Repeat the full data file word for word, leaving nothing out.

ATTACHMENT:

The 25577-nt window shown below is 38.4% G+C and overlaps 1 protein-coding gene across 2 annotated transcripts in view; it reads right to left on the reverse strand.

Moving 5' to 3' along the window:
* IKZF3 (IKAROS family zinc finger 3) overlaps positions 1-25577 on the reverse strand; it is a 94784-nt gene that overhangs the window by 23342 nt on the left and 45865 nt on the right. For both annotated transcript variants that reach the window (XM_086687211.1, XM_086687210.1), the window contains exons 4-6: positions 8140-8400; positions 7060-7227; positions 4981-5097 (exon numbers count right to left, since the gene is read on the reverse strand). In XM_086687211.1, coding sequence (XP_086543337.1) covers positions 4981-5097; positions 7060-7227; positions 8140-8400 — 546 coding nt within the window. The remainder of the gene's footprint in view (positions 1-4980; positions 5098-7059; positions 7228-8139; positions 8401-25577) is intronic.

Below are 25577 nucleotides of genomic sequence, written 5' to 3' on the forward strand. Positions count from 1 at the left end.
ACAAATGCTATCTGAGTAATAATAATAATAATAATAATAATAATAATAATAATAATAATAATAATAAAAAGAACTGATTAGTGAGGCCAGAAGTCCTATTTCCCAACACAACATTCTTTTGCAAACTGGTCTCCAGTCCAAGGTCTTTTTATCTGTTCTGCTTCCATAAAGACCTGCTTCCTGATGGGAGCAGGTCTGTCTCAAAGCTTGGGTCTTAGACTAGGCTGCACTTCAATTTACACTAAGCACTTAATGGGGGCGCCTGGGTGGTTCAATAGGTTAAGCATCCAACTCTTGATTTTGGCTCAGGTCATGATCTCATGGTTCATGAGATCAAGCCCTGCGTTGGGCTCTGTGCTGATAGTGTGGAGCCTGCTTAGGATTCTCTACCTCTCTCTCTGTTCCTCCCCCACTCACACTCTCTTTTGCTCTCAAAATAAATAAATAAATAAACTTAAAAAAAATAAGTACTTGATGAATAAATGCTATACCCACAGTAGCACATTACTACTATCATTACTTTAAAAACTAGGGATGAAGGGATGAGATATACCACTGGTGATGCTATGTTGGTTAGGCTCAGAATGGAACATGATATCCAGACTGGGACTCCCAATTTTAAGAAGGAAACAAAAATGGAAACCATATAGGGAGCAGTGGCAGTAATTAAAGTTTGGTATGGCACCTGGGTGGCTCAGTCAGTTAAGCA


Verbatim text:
The 25577-nt window shown below is 38.4% G+C and overlaps 1 protein-coding gene across 2 annotated transcripts in view; it reads right to left on the reverse strand.

Moving 5' to 3' along the window:
* IKZF3 (IKAROS family zinc finger 3) overlaps positions 1-25577 on the reverse strand; it is a 94784-nt gene that overhangs the window by 23342 nt on the left and 45865 nt on the right. For both annotated transcript variants that reach the window (XM_086687211.1, XM_086687210.1), the window contains exons 4-6: positions 8140-8400; positions 7060-7227; positions 4981-5097 (exon numbers count right to left, since the gene is read on the reverse strand). In XM_086687211.1, coding sequence (XP_086543337.1) covers positions 4981-5097; positions 7060-7227; positions 8140-8400 — 546 coding nt within the window. The remainder of the gene's footprint in view (positions 1-4980; positions 5098-7059; positions 7228-8139; positions 8401-25577) is intronic.

Below are 25577 nucleotides of genomic sequence, written 5' to 3' on the forward strand. Positions count from 1 at the left end.
ACAAATGCTATCTGAGTAATAATAATAATAATAATAATAATAATAATAATAATAATAATAATAATAAAAAGAACTGATTAGTGAGGCCAGAAGTCCTATTTCCCAACACAACATTCTTTTGCAAACTGGTCTCCAGTCCAAGGTCTTTTTATCTGTTCTGCTTCCATAAAGACCTGCTTCCTGATGGGAGCAGGTCTGTCTCAAAGCTTGGGTCTTAGACTAGGCTGCACTTCAATTTACACTAAGCACTTAATGGGGGCGCCTGGGTGGTTCAATAGGTTAAGCATCCAACTCTTGATTTTGGCTCAGGTCATGATCTCATGGTTCATGAGATCAAGCCCTGCGTTGGGCTCTGTGCTGATAGTGTGGAGCCTGCTTAGGATTCTCTACCTCTCTCTCTGTTCCTCCCCCACTCACACTCTCTTTTGCTCTCAAAATAAATAAATAAATAAACTTAAAAAAAATAAGTACTTGATGAATAAATGCTATACCCACAGTAGCACATTACTACTATCATTACTTTAAAAACTAGGGATGAAGGGATGAGATATACCACTGGTGATGCTATGTTGGTTAGGCTCAGAATGGAACATGATATCCAGACTGGGACTCCCAATTTTAAGAAGGAAACAAAAATGGAAACCATATAGGGAGCAGTGGCAGTAATTAAAGTTTGGTATGGCACCTGGGTGGCTCAGTCAGTTAAGCA